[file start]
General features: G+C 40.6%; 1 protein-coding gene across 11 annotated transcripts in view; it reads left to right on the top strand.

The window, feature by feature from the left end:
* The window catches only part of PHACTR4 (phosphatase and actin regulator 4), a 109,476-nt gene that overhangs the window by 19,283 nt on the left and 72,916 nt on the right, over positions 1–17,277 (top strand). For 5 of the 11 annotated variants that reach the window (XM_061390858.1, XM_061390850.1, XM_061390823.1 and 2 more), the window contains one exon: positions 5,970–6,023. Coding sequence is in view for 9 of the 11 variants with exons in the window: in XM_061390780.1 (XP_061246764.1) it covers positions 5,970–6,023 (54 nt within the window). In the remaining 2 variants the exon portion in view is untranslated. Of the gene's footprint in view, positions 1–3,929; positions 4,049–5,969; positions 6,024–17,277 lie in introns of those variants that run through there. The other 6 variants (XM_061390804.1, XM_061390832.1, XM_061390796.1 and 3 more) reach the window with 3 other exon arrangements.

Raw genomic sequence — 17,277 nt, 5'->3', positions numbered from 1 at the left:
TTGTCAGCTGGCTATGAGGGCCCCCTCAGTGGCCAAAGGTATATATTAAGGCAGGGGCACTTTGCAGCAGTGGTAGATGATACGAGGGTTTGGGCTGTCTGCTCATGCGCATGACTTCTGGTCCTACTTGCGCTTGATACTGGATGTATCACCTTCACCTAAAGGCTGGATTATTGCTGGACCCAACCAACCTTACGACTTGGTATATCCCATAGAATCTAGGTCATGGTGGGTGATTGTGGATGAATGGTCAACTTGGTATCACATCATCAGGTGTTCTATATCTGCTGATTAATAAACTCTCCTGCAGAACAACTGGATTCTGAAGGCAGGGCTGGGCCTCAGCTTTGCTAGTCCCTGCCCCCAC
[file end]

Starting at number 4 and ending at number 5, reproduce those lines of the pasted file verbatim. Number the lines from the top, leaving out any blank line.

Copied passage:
Raw genomic sequence — 17,277 nt, 5'->3', positions numbered from 1 at the left:
TTGTCAGCTGGCTATGAGGGCCCCCTCAGTGGCCAAAGGTATATATTAAGGCAGGGGCACTTTGCAGCAGTGGTAGATGATACGAGGGTTTGGGCTGTCTGCTCATGCGCATGACTTCTGGTCCTACTTGCGCTTGATACTGGATGTATCACCTTCACCTAAAGGCTGGATTATTGCTGGACCCAACCAACCTTACGACTTGGTATATCCCATAGAATCTAGGTCATGGTGGGTGATTGTGGATGAATGGTCAACTTGGTATCACATCATCAGGTGTTCTATATCTGCTGATTAATAAACTCTCCTGCAGAACAACTGGATTCTGAAGGCAGGGCTGGGCCTCAGCTTTGCTAGTCCCTGCCCCCAC